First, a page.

Government of Trinidad and

Writing Your Résumé From Start to Finish

writing your resume from start to finish - Masthead

As we continue our series on providing useful information to assist many of you who are either unemployed, underemployed or simply looking for a career change, we thought it useful to provide some guidance on the drafting of your résumé. Afterall, it is an important asset in your application for an employment opportunity.

What is a résumé?

A résumé is a formal document that provides an overview of your relevant work experience, skills, education and achievements. It is usually paired with the cover letter and it is primarily your advertisement and “selling piece” to persuade an employer to interview you. The word résumé originates from French and means “summary.” Your résumé is therefore not a full-length biography of yourself.

Résumé vs CV:

CV stands for curriculum vitae, which means “course of life” in Latin. While a résumé is a more concise document and is limited to one or two pages, a CV is a more in-dept document if you have many job-related experiences that requires multiple pages.  

Three ways to create a résumé are:

  1. Use a résumé builder

  2. Download a résumé template

  3. Write your own résumé from scratch

Choosing a résumé format:

 The first thing you do is decide on a résumé format to use. There are three types of résumé formats:

  1. Reverse-chronological

  2. Functional

  3. Combination

The best option to choose is the reverse-chronological format. It’s the preferred format because it is versatile; it works for résumés for a first job, to experienced and technical résumé and it is the most familiar format to many recruiters. It starts with your most recent, relevant experience which makes it easier for the recruiter to skim to see a progression of your work history, how long you stayed with each company or organization, and most importantly, find what they’re looking for more easily in a potential employee.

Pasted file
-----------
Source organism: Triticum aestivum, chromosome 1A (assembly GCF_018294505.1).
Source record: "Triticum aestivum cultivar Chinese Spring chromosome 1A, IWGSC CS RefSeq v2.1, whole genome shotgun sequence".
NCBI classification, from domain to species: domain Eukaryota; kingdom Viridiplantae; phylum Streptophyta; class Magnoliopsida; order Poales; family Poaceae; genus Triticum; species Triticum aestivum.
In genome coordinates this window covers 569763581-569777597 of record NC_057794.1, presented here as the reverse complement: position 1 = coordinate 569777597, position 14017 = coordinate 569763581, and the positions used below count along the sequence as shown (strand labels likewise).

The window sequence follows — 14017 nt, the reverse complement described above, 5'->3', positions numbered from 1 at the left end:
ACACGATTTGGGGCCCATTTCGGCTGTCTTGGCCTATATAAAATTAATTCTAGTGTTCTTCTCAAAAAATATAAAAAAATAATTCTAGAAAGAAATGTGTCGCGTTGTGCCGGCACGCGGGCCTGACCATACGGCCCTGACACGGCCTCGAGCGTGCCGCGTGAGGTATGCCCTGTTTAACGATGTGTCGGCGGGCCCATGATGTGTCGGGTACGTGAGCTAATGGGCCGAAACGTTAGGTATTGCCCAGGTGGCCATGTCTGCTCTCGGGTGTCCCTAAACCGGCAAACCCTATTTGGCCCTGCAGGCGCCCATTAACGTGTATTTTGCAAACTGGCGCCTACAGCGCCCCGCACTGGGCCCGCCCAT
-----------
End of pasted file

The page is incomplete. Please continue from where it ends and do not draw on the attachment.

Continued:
Review Examples

Before writing, review sample résumés for similar jobs and model your writing style accordingly.

Formatting Your Résumé

  • Maintain consistency with your cover letter: A4 page or Letter Size, font size (between 11and 12 points), style (Times New Roman) and margins (between 1” and 1.5” all around) 

  • Make strategic use of bold, italics, round bullets and avoid graphics to make a professional impression. (However, persons in the field of marketing or communications may use graphics as a form of introducing their capabilities) 

  • Unless you’re applying for a modelling job, do not include a photo of yourself. Potential employers may ignore your résumé before reading further for fear of potential discrimination claims if they don’t hire you. Use words to stand apart from the competition. 

  • Make use of action words that promote achievements as factual and quantifiable eg. numbers and percentages

  • Spell out abbreviations and acronyms 

  • Use left alignment or justify for the body of your document to make is easier to read

  • Set headers for each section with 1.5” spacing between each section and increase header font size to 12 to provide contrast that makes them easier to spot.

  • Place each section in the appropriate order on the page so that it creates a natural progression to each consecutive section

  • Keep your résumé on one or two pages, listing only what’s relevant. Recruiters only take about six seconds to gather information from your résumé, so put yourself in the recruiter’s shoes and help them to find what they’re looking for